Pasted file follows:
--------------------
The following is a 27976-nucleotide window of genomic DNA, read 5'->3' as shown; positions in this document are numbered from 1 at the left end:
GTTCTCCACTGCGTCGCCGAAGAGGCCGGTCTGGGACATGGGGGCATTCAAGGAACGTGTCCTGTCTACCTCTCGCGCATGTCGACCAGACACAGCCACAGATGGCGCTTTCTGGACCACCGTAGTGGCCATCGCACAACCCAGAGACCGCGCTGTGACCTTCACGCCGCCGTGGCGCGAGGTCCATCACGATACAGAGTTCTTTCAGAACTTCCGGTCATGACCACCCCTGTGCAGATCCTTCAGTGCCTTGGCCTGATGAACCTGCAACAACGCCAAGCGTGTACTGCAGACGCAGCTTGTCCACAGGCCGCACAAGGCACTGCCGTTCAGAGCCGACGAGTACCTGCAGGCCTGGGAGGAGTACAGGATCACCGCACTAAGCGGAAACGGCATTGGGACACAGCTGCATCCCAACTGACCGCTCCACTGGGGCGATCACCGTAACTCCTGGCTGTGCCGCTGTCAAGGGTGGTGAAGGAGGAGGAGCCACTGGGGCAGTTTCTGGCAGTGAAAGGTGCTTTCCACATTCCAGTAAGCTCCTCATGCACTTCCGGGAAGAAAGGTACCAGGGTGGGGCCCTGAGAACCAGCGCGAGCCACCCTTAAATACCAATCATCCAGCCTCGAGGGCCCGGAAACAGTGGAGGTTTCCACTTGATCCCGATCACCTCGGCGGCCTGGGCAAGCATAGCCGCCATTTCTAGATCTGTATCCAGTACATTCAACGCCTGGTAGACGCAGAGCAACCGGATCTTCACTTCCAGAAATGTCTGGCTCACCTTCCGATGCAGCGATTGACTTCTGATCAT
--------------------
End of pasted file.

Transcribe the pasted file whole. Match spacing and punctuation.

The following is a 27976-nucleotide window of genomic DNA, read 5'->3' as shown; positions in this document are numbered from 1 at the left end:
GTTCTCCACTGCGTCGCCGAAGAGGCCGGTCTGGGACATGGGGGCATTCAAGGAACGTGTCCTGTCTACCTCTCGCGCATGTCGACCAGACACAGCCACAGATGGCGCTTTCTGGACCACCGTAGTGGCCATCGCACAACCCAGAGACCGCGCTGTGACCTTCACGCCGCCGTGGCGCGAGGTCCATCACGATACAGAGTTCTTTCAGAACTTCCGGTCATGACCACCCCTGTGCAGATCCTTCAGTGCCTTGGCCTGATGAACCTGCAACAACGCCAAGCGTGTACTGCAGACGCAGCTTGTCCACAGGCCGCACAAGGCACTGCCGTTCAGAGCCGACGAGTACCTGCAGGCCTGGGAGGAGTACAGGATCACCGCACTAAGCGGAAACGGCATTGGGACACAGCTGCATCCCAACTGACCGCTCCACTGGGGCGATCACCGTAACTCCTGGCTGTGCCGCTGTCAAGGGTGGTGAAGGAGGAGGAGCCACTGGGGCAGTTTCTGGCAGTGAAAGGTGCTTTCCACATTCCAGTAAGCTCCTCATGCACTTCCGGGAAGAAAGGTACCAGGGTGGGGCCCTGAGAACCAGCGCGAGCCACCCTTAAATACCAATCATCCAGCCTCGAGGGCCCGGAAACAGTGGAGGTTTCCACTTGATCCCGATCACCTCGGCGGCCTGGGCAAGCATAGCCGCCATTTCTAGATCTGTATCCAGTACATTCAACGCCTGGTAGACGCAGAGCAACCGGATCTTCACTTCCAGAAATGTCTGGCTCACCTTCCGATGCAGCGATTGACTTCTGATCAT